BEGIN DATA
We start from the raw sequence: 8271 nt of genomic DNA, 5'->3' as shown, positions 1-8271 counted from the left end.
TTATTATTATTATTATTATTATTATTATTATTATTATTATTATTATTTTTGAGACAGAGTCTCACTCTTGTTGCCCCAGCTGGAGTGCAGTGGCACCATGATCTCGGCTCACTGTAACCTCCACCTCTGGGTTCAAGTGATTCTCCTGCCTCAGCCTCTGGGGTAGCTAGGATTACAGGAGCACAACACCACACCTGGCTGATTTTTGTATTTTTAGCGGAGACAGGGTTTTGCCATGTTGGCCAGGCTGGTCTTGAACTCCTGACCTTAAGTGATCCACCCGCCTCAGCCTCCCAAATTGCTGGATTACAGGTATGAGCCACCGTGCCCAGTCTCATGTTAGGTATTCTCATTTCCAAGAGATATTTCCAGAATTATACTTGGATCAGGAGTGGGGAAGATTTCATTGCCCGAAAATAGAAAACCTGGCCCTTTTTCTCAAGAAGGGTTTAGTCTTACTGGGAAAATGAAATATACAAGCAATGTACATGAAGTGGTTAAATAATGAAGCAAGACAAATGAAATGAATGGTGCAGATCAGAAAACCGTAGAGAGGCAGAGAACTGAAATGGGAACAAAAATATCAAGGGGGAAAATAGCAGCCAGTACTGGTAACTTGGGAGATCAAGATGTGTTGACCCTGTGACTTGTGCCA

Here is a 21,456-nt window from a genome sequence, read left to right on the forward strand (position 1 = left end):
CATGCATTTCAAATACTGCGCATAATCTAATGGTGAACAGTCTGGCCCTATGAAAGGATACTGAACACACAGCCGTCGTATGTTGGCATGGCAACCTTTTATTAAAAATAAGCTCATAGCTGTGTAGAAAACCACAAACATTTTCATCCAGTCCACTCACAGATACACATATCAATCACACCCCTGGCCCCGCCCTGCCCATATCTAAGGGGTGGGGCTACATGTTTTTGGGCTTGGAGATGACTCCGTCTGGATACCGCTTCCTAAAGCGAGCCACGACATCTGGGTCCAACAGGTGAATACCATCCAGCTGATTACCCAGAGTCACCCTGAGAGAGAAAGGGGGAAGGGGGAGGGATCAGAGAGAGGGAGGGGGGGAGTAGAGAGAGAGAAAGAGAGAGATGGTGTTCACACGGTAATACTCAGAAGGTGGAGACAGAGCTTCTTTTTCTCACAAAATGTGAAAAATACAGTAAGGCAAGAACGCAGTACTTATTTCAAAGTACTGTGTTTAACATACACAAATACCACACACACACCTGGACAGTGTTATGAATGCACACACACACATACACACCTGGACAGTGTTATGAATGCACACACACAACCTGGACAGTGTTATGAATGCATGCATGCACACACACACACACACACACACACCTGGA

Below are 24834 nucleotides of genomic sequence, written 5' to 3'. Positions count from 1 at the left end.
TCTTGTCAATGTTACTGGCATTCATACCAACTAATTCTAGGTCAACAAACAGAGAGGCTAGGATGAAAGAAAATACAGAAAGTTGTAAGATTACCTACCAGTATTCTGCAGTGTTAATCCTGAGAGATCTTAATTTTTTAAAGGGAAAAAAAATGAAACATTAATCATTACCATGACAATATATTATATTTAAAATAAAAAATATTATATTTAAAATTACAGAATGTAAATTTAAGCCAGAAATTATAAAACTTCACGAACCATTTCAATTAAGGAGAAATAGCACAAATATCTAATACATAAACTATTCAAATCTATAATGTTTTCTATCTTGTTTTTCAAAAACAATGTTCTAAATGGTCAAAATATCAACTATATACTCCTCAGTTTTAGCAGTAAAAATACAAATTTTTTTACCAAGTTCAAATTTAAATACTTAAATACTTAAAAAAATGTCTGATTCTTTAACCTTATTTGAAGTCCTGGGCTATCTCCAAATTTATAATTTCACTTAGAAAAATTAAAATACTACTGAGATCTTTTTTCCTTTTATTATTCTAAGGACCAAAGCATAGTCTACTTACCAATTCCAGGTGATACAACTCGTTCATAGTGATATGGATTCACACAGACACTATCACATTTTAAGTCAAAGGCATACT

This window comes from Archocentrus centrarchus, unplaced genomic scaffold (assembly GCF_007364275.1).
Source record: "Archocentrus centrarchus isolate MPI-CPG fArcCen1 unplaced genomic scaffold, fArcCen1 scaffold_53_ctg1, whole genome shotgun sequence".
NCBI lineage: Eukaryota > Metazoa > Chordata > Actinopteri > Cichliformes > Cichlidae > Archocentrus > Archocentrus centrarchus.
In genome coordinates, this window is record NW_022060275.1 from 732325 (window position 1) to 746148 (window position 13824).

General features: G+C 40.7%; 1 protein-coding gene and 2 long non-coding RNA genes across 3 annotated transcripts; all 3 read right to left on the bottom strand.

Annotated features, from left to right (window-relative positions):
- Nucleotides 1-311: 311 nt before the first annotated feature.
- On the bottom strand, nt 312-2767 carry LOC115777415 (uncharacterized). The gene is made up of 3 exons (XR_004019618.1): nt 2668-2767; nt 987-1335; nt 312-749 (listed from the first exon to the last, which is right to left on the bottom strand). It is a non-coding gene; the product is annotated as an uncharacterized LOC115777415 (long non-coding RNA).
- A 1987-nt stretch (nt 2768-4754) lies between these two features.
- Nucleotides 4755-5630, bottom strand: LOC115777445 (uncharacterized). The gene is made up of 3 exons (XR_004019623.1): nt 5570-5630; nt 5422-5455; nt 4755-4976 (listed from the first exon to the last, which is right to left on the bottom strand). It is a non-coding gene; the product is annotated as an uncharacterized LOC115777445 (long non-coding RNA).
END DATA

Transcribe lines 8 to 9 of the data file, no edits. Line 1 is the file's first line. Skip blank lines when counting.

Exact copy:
Source record: "Archocentrus centrarchus isolate MPI-CPG fArcCen1 unplaced genomic scaffold, fArcCen1 scaffold_53_ctg1, whole genome shotgun sequence".
NCBI lineage: Eukaryota > Metazoa > Chordata > Actinopteri > Cichliformes > Cichlidae > Archocentrus > Archocentrus centrarchus.